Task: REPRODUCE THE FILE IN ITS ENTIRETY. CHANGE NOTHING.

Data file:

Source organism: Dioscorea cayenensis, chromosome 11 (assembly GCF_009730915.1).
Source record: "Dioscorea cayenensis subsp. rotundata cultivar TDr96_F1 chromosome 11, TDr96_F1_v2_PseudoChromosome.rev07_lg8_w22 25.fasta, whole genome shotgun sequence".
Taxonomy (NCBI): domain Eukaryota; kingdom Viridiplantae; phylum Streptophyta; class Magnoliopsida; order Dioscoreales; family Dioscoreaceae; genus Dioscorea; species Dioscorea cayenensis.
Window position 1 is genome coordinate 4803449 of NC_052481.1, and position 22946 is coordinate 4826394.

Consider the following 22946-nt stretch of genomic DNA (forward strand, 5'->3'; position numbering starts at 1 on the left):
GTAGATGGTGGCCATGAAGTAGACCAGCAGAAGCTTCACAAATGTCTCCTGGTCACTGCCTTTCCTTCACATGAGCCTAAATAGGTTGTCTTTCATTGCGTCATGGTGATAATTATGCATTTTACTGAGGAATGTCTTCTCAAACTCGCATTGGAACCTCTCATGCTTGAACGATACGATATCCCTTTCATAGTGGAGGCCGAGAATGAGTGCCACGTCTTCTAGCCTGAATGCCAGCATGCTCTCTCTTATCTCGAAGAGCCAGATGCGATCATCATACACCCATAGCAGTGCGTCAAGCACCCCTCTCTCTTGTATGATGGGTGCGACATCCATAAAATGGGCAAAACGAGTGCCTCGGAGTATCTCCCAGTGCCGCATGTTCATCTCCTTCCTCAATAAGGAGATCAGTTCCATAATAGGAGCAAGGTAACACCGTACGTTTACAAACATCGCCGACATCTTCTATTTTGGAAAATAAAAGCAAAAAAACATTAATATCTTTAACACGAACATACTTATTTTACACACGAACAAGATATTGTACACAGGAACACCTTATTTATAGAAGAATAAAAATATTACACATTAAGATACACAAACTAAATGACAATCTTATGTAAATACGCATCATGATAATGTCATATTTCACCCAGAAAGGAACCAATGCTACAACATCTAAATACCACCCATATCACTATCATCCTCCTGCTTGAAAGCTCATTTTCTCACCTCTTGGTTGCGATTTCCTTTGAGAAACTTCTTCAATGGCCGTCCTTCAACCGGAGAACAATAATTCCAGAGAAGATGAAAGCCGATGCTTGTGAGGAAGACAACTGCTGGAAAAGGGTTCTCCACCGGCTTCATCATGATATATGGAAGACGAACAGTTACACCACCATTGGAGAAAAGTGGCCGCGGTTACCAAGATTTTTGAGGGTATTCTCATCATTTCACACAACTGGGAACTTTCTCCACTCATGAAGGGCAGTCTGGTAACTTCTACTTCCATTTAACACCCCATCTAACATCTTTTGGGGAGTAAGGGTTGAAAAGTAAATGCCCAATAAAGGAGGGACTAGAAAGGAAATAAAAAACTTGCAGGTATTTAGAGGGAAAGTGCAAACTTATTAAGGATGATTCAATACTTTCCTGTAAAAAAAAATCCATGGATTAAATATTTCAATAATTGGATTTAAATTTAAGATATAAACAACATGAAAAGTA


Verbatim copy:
Source organism: Dioscorea cayenensis, chromosome 11 (assembly GCF_009730915.1).
Source record: "Dioscorea cayenensis subsp. rotundata cultivar TDr96_F1 chromosome 11, TDr96_F1_v2_PseudoChromosome.rev07_lg8_w22 25.fasta, whole genome shotgun sequence".
Taxonomy (NCBI): domain Eukaryota; kingdom Viridiplantae; phylum Streptophyta; class Magnoliopsida; order Dioscoreales; family Dioscoreaceae; genus Dioscorea; species Dioscorea cayenensis.
Window position 1 is genome coordinate 4803449 of NC_052481.1, and position 22946 is coordinate 4826394.

Consider the following 22946-nt stretch of genomic DNA (forward strand, 5'->3'; position numbering starts at 1 on the left):
GTAGATGGTGGCCATGAAGTAGACCAGCAGAAGCTTCACAAATGTCTCCTGGTCACTGCCTTTCCTTCACATGAGCCTAAATAGGTTGTCTTTCATTGCGTCATGGTGATAATTATGCATTTTACTGAGGAATGTCTTCTCAAACTCGCATTGGAACCTCTCATGCTTGAACGATACGATATCCCTTTCATAGTGGAGGCCGAGAATGAGTGCCACGTCTTCTAGCCTGAATGCCAGCATGCTCTCTCTTATCTCGAAGAGCCAGATGCGATCATCATACACCCATAGCAGTGCGTCAAGCACCCCTCTCTCTTGTATGATGGGTGCGACATCCATAAAATGGGCAAAACGAGTGCCTCGGAGTATCTCCCAGTGCCGCATGTTCATCTCCTTCCTCAATAAGGAGATCAGTTCCATAATAGGAGCAAGGTAACACCGTACGTTTACAAACATCGCCGACATCTTCTATTTTGGAAAATAAAAGCAAAAAAACATTAATATCTTTAACACGAACATACTTATTTTACACACGAACAAGATATTGTACACAGGAACACCTTATTTATAGAAGAATAAAAATATTACACATTAAGATACACAAACTAAATGACAATCTTATGTAAATACGCATCATGATAATGTCATATTTCACCCAGAAAGGAACCAATGCTACAACATCTAAATACCACCCATATCACTATCATCCTCCTGCTTGAAAGCTCATTTTCTCACCTCTTGGTTGCGATTTCCTTTGAGAAACTTCTTCAATGGCCGTCCTTCAACCGGAGAACAATAATTCCAGAGAAGATGAAAGCCGATGCTTGTGAGGAAGACAACTGCTGGAAAAGGGTTCTCCACCGGCTTCATCATGATATATGGAAGACGAACAGTTACACCACCATTGGAGAAAAGTGGCCGCGGTTACCAAGATTTTTGAGGGTATTCTCATCATTTCACACAACTGGGAACTTTCTCCACTCATGAAGGGCAGTCTGGTAACTTCTACTTCCATTTAACACCCCATCTAACATCTTTTGGGGAGTAAGGGTTGAAAAGTAAATGCCCAATAAAGGAGGGACTAGAAAGGAAATAAAAAACTTGCAGGTATTTAGAGGGAAAGTGCAAACTTATTAAGGATGATTCAATACTTTCCTGTAAAAAAAAATCCATGGATTAAATATTTCAATAATTGGATTTAAATTTAAGATATAAACAACATGAAAAGTA